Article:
By Julia Evans
Globally, an estimated 353-million tons of plastic waste are produced each year, only about 10% of which is recycled. Locally, according to the World Wide Fund for Nature in South Africa, a little over 2.5-million tons of plastic are produced annually. The Department of Forestry Fisheries and the Environment (DFFE) says poor waste management practices mean that as much as half of post-consumer plastic is not properly disposed of and risks leaking into the environment.
At the Intergovernmental Negotiating Committee (INC-2) on Plastic Pollution, which took place in Paris in June 2023, 175 nations, including South Africa, reaffirmed their commitment to developing an international legally binding instrument to end plastic pollution, including in the marine environment, by the end of 2024.
“In my view, such an international legally binding agreement aims to bring about greater accountability, cooperation and innovation between government, industry, extended producer schemes and waste reclaimers to address the plastic pollution problem,” says Minister of Forestry and Fisheries and Environmental Affairs, Barbara Creecy.
Earth Negotiations Bulletin reported that the end of the meeting saw delegates agree to set out a path for the phase between the INC-2 and the INC-3, mandating the preparation of a “zero draft” of the new plastic treaty to be considered at INC-3. Ghana, for the African Group, supported establishing an international legally binding instrument, which is something the South African delegation also sought to do.
“In South Africa, the negotiating process is already bringing about greater agreement collaboration between all stakeholders as they work to identify achievable goals to ensure plastic waste and pollution is effectively addressed,” adds Creecy.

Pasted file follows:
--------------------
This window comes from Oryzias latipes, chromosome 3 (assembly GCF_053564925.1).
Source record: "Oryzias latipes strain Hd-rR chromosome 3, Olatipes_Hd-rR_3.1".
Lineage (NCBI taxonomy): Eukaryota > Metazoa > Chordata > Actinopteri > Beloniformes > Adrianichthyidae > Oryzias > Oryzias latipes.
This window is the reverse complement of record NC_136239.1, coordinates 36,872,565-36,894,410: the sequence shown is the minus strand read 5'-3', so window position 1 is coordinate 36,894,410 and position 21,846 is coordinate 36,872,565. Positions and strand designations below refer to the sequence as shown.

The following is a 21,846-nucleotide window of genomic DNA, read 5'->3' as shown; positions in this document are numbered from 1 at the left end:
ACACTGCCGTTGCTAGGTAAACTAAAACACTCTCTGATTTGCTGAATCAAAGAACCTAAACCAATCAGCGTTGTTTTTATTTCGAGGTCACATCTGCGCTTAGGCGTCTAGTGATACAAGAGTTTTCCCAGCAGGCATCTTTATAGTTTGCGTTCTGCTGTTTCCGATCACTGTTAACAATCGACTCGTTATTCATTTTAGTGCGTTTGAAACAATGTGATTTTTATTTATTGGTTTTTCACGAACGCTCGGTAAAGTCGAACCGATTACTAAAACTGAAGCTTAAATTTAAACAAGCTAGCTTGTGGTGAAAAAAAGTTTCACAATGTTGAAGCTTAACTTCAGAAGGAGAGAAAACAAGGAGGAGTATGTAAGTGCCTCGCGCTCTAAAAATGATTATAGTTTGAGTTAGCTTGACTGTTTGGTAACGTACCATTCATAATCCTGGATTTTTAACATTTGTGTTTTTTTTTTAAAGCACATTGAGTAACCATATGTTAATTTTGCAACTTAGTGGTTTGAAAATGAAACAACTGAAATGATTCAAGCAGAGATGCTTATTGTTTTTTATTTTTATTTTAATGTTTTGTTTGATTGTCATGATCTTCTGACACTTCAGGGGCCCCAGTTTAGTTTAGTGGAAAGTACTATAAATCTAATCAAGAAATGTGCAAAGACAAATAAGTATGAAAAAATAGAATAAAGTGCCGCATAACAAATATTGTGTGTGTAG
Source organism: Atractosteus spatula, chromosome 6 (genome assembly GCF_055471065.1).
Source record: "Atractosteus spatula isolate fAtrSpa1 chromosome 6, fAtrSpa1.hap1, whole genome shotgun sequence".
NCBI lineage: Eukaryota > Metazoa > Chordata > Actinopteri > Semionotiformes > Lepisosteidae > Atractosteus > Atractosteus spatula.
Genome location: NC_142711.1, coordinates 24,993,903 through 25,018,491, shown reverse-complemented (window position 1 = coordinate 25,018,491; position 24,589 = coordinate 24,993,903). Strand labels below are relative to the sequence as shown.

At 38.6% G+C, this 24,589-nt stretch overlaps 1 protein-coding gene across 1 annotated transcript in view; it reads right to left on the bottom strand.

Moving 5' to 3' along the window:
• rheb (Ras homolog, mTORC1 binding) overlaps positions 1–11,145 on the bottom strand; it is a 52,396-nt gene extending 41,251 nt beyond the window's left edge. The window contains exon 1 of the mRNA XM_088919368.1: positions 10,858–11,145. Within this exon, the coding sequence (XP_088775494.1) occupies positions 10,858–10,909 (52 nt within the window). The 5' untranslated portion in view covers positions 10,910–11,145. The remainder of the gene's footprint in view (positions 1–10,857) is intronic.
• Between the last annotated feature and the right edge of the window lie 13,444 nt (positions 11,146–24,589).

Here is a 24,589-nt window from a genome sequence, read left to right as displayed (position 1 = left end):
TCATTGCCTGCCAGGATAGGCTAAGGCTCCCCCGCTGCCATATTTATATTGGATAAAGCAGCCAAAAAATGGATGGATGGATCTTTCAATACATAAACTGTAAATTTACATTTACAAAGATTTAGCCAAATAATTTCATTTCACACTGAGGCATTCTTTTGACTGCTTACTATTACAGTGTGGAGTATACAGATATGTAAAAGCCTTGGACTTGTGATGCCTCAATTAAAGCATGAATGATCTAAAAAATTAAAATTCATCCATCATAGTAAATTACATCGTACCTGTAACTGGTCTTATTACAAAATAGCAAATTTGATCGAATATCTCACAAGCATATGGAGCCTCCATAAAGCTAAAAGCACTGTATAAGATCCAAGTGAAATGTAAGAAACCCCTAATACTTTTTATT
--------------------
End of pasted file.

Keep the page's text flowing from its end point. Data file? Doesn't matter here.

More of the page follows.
Placing responsibility on the producers
Creecy acknowledges that South Africa has significant waste management challenges, which include “poor landfill practices and sporadic household waste collection as well as unacceptable levels of illegal dumping in many parts of the country”.
She says that South Africa’s Extended Producer Responsibility (EPR) schemes for paper and packaging had begun the important work of diverting waste from landfill sites.
The EPR is a policy approach that shifts the responsibility from the consumer to the producer when it comes to waste management. It was established in 2008 and requires producers to develop and submit waste management plans and finance the collection, recycling and disposal of the waste generated by their products.
Jane Barrett from Women in Informal Employment: Globalising and Organising, which supports the organising of waste pickers, explains that the EPR gets manufacturers to take responsibility for some of the costs of the disposal and/or recycling of their products and packaging. For example, products like paper and packaging, electrical and electronic equipment (e-waste), lighting and tyres have been identified by South African legislation as having a significant environmental impact and are subject to EPR legislation.
Creecy says that in 2022 more than 1.5-million tons of paper and packing were diverted from landfills through recycling, recovery and treatment.
What government is doing
Creecy has previously acknowledged South Africa’s failing waste management system, which is run by local municipalities, reporting that a third of households still don’t have weekly waste removal.
To support municipalities, Creecy said her department would focus on improving cleanliness in provincial capitals as part of the reinvigorated Presidential Good Green Deeds Programme.
“Here in the Western Cape, we will be focusing on the broader Cape Flats region where many formal and informal settlements have inadequate waste removal and plastic leaches into rivers and eventually into the sea,” says Creecy.